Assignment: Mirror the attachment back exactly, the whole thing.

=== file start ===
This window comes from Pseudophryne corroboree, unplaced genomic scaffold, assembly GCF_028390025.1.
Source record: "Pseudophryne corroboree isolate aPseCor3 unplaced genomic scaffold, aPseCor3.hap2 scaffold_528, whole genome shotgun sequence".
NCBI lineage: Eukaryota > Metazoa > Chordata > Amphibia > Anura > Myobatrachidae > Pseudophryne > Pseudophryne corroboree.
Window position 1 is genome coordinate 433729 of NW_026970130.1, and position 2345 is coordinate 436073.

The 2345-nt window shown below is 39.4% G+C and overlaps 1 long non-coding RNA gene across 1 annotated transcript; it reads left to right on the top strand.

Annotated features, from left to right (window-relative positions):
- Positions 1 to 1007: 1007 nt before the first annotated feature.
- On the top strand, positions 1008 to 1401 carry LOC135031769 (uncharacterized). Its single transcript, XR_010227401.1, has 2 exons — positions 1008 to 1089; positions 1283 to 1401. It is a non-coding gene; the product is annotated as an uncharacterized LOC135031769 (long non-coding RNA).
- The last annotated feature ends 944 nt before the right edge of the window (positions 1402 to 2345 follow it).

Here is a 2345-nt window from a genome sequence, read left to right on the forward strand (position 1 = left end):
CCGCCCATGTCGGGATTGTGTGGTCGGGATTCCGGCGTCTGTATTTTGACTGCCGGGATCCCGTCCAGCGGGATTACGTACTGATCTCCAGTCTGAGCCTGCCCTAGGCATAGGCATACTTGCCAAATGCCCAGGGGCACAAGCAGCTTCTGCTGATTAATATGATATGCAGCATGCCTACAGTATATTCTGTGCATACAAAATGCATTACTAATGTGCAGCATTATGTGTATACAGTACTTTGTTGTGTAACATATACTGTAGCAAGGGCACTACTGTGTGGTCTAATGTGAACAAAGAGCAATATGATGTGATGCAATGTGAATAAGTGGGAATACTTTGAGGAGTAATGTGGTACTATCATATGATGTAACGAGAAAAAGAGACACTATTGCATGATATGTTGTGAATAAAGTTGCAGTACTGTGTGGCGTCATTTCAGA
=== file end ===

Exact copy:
This window comes from Pseudophryne corroboree, unplaced genomic scaffold, assembly GCF_028390025.1.
Source record: "Pseudophryne corroboree isolate aPseCor3 unplaced genomic scaffold, aPseCor3.hap2 scaffold_528, whole genome shotgun sequence".
NCBI lineage: Eukaryota > Metazoa > Chordata > Amphibia > Anura > Myobatrachidae > Pseudophryne > Pseudophryne corroboree.
Window position 1 is genome coordinate 433729 of NW_026970130.1, and position 2345 is coordinate 436073.

The 2345-nt window shown below is 39.4% G+C and overlaps 1 long non-coding RNA gene across 1 annotated transcript; it reads left to right on the top strand.

Annotated features, from left to right (window-relative positions):
- Positions 1 to 1007: 1007 nt before the first annotated feature.
- On the top strand, positions 1008 to 1401 carry LOC135031769 (uncharacterized). Its single transcript, XR_010227401.1, has 2 exons — positions 1008 to 1089; positions 1283 to 1401. It is a non-coding gene; the product is annotated as an uncharacterized LOC135031769 (long non-coding RNA).
- The last annotated feature ends 944 nt before the right edge of the window (positions 1402 to 2345 follow it).

Here is a 2345-nt window from a genome sequence, read left to right on the forward strand (position 1 = left end):
CCGCCCATGTCGGGATTGTGTGGTCGGGATTCCGGCGTCTGTATTTTGACTGCCGGGATCCCGTCCAGCGGGATTACGTACTGATCTCCAGTCTGAGCCTGCCCTAGGCATAGGCATACTTGCCAAATGCCCAGGGGCACAAGCAGCTTCTGCTGATTAATATGATATGCAGCATGCCTACAGTATATTCTGTGCATACAAAATGCATTACTAATGTGCAGCATTATGTGTATACAGTACTTTGTTGTGTAACATATACTGTAGCAAGGGCACTACTGTGTGGTCTAATGTGAACAAAGAGCAATATGATGTGATGCAATGTGAATAAGTGGGAATACTTTGAGGAGTAATGTGGTACTATCATATGATGTAACGAGAAAAAGAGACACTATTGCATGATATGTTGTGAATAAAGTTGCAGTACTGTGTGGCGTCATTTCAGA